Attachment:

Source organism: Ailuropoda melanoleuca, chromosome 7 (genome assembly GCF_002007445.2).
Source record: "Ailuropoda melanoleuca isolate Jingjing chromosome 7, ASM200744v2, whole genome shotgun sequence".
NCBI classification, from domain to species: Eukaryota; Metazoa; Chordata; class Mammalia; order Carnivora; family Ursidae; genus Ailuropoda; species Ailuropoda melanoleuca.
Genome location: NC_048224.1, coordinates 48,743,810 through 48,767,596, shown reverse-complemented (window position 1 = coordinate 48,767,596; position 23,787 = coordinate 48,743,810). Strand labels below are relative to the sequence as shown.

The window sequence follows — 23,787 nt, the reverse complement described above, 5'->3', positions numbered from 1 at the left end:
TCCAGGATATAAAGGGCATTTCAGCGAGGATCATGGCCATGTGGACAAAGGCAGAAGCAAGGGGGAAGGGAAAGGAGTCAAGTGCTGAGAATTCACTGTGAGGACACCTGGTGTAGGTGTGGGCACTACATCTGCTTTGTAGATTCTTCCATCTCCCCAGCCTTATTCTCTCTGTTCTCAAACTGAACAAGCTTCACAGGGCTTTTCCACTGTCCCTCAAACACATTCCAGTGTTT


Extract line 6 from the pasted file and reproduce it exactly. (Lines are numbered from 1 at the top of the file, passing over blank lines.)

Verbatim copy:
TCCAGGATATAAAGGGCATTTCAGCGAGGATCATGGCCATGTGGACAAAGGCAGAAGCAAGGGGGAAGGGAAAGGAGTCAAGTGCTGAGAATTCACTGTGAGGACACCTGGTGTAGGTGTGGGCACTACATCTGCTTTGTAGATTCTTCCATCTCCCCAGCCTTATTCTCTCTGTTCTCAAACTGAACAAGCTTCACAGGGCTTTTCCACTGTCCCTCAAACACATTCCAGTGTTT